In Bombay the rat population is an enormous one, Mus decumanus (the brown or gray rat) [later named Rattus norvegicus ] swarming in the sewers, gullies, and outhouses in the city, and Mus rattus [later named Rattus rattus ] (the black rat) living in countless numbers in the houses of the people. The latter species is of especial importance in plague epidemics, because it is essentially a house rat; it may almost be said to be a domesticated animal. The severity of the epizootics in the two species will be appreciated when it is stated that during one year the examination of 70,789 M. decumanus, taken from all parts of Bombay city, proved that 13,277 were plague-infected = 18.8 percent, and that out of 46,302 M. rattus examined 4,381 were plague-infected = 9.4 per cent. The heavier incidence of plague in M. decumanus in explicable by the circumstance that the flea infestation of this species is more than twice that of M. rattus.
Some interesting observations on the distribution of different species of rats in India have been made recently by Capt. R. E. Lloyd, I.M.S. The most common rats in India are M. rattus, M. decumanus, and Gunomys (Nesokia bengalensis). M. decumanus is common both in Bombay and Calcutta, but is absent from the city of Madras. It is significant that Madras is the one port in India which has never been seriously infected with plague. M. rattus appears to be universally distributed in India, whereas M. decumanus does not seem to occur in India except in seaports. Nesokia bengalensis is found in every part of India.
The question of the transportation of plague by ship rats is an extremely important one, but has not so far been thoroughly worked out. It would appear that M. decumanus is the species most commonly infesting ships, although M. rattus is also found.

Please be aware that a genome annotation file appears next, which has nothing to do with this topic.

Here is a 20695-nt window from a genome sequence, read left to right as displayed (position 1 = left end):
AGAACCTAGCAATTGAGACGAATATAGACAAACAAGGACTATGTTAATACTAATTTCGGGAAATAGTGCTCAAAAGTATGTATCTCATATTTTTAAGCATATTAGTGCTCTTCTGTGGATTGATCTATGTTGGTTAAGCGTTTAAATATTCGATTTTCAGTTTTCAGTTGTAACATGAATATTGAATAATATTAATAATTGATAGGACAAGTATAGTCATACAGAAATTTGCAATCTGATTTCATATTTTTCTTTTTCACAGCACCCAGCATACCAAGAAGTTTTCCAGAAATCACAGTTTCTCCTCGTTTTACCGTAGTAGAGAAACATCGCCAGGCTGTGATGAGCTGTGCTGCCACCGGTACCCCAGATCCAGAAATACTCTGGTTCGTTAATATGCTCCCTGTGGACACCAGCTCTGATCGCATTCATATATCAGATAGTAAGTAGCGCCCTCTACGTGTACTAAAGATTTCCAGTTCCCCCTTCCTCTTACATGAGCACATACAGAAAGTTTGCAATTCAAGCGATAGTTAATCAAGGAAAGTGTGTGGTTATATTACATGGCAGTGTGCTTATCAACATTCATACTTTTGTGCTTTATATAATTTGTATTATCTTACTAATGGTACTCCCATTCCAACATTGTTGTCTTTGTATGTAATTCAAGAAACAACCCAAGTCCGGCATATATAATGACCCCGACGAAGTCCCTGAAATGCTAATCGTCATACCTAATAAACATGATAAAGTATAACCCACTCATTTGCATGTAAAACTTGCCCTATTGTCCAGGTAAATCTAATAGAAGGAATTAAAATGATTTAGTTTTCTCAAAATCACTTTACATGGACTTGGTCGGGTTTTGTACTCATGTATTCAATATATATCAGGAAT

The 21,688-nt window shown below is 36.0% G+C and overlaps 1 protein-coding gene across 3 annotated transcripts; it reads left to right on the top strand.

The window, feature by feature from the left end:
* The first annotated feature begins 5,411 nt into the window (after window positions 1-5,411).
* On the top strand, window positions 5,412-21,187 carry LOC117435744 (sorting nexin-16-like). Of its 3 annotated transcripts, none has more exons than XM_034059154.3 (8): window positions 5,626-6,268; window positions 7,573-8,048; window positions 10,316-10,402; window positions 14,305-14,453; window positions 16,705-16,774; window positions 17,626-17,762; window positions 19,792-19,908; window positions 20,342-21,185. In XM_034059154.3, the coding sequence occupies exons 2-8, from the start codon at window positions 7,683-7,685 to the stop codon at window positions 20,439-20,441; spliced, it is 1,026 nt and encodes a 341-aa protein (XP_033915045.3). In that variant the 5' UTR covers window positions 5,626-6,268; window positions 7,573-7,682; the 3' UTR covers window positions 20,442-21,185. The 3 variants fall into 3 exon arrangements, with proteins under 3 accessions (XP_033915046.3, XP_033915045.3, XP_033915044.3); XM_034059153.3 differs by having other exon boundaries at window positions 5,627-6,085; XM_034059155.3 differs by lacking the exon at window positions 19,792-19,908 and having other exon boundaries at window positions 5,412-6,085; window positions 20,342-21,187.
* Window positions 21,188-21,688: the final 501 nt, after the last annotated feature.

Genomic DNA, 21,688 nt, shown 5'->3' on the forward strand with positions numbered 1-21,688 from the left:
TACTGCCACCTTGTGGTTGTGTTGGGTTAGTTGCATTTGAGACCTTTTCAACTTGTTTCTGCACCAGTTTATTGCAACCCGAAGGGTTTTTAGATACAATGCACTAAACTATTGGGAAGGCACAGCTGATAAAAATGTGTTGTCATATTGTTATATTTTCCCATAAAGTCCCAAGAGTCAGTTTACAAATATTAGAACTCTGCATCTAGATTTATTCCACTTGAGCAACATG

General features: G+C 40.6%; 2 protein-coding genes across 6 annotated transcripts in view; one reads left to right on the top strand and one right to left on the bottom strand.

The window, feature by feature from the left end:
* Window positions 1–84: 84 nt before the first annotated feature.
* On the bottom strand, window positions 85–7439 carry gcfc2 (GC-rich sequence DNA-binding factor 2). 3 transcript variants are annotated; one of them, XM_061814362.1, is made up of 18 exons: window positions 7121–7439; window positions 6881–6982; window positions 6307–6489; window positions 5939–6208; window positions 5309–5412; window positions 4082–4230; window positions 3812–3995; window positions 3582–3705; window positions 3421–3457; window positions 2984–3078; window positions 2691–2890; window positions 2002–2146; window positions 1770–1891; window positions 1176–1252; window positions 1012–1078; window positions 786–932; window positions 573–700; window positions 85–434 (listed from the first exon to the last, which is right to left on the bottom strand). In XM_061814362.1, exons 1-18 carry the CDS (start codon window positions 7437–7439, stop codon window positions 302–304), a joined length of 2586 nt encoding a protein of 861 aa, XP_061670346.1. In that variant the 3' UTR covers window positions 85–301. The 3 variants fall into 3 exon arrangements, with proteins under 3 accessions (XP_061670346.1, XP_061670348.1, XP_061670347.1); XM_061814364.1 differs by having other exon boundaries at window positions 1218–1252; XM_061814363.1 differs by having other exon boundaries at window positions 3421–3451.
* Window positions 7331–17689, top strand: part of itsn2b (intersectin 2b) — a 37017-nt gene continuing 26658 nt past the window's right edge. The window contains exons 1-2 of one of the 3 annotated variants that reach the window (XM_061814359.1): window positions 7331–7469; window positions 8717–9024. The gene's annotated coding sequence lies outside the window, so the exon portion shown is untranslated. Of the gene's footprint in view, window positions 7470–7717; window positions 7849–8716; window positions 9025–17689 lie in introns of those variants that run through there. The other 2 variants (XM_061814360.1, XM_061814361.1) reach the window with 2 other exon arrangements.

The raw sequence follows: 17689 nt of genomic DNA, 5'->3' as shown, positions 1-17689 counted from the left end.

Sticker, in his history of plague epidemics, quotes the statement that M. decumanus got into Europe from Persia about the year 1725. In England M. rattus was displaced by the invasion of M. decumanus about this time. At the present day the predominating species in this country is undoubtedly M. decumanus; M. rattus is, however, becoming increasingly common in the seaports.
An important question in plague epidemiology is the mode of conveyance of the infective organism from the plague rat to man. It is impossible even to summarize here the numerous, experiments and observations on this subject, but it may be said that from many sides, and especially from experiments in the laboratory and in actual plague-infected houses, a mass of evidence has been raised which incriminates and indeed convicts the rat flea as the transmitting agent of the infection.
In India the rat flea, Loemopsylla cheopis, which closely resembles the human flea, Pulex irritans, in appearance, is by far the most commonly found species. In England the common rat flea is Ceratophyllus fasciatus ; a single specimen only of L. cheopis has been found up to the present time.
L. cheopis, especially if hungry, will bite man; C. fasciatus does not take to man with any readiness, but will undoubtedly bite on occasion. This difference in the appetite of the two species for human blood may be of significance in determining the likelihood of the spread of rat plague to human beings. — Nature.